Results showed that the CBP group had fewer depressive episodes than those in the usual-care group at the 33-month evaluation (36.8% vs 47.7%, respectively).

Interestingly, parental depression at baseline significantly moderated the intervention effect (P = .002), the investigators report.

When their parents were depressed at baseline, there were no significant between-group differences in average episode onset rates in the adolescents.

However, when parents were not depressed at baseline, the CBP group had significantly fewer episode onsets than did the usual-care group (P = .001).

The CES-D symptom scores were significantly better, though, in the CBP group than in the usual-care group when parents were depressed at baseline (P = .02). There were no significant differences between the 2 groups in CDRS-R scores.

Overall, the results showed that on average, the positive effects of the CBP program "persisted for nearly 3 years, such that 1 additional onset was prevented for every 10 participants," report the investigators.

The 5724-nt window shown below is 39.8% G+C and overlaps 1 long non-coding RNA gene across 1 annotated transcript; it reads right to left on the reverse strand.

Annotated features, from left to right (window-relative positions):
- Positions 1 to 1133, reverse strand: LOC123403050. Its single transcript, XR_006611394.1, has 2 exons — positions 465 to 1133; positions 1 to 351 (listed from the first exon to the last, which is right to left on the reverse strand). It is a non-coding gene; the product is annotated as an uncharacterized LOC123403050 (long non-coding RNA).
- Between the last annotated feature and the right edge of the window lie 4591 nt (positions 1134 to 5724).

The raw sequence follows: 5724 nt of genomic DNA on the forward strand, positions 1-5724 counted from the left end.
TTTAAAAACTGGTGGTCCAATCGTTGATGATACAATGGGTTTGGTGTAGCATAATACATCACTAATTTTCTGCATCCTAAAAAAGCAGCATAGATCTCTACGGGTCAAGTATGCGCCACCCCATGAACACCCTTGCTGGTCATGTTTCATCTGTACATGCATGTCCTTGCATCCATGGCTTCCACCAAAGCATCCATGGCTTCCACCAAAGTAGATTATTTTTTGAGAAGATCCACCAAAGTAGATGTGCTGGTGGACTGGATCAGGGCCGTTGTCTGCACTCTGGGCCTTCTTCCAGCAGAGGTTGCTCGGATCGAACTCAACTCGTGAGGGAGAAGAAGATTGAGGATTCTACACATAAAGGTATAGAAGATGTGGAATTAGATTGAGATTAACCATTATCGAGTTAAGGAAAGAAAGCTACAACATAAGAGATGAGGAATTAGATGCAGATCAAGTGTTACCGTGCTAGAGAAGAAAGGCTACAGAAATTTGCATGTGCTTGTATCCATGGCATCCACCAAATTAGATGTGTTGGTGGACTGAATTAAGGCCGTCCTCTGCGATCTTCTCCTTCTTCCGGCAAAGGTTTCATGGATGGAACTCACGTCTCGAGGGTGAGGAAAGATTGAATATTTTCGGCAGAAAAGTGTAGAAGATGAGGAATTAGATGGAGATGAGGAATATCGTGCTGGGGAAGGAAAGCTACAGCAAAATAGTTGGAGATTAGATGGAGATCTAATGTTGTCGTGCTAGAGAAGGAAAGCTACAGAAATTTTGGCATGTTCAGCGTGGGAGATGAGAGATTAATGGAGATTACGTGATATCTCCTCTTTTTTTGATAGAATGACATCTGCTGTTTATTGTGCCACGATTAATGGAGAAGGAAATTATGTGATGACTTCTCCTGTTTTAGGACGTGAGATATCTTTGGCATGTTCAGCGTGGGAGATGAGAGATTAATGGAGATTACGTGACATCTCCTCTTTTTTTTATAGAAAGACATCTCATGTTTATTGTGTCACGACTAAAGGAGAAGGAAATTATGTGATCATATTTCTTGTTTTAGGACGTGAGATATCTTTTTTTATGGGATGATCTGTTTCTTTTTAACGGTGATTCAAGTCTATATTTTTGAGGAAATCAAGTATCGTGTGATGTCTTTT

"Important next steps will be to strengthen the CBP intervention to further enhance its preventive effects, improve intervention outcomes when parents are currently depressed, and conduct larger implementation trials to test the broader public health impact…for preventing depression in youth," they add.

Dr. Beardslee noted that it will also be important to try to understand what it is about the parents being depressed that leads to the intervention not having a strong effect.

"We also want to think about strategies, such as getting treatment to the parents or delaying delivering the intervention until the parent's depression resolves," he said.

The study was funded by grants from the National Institute of Mental Health, the National Center for Research Resources, and the National Center for Advancing Translational Sciences. One study author has reported being a member of the editorial board of UpToDate and is receiving royalties from the Guilford Press. The other 11 study authors, including Dr. Beardslee, have disclosed no relevant financial relationships.

JAMA Psychiatry. Published online September 4, 2013. Abstract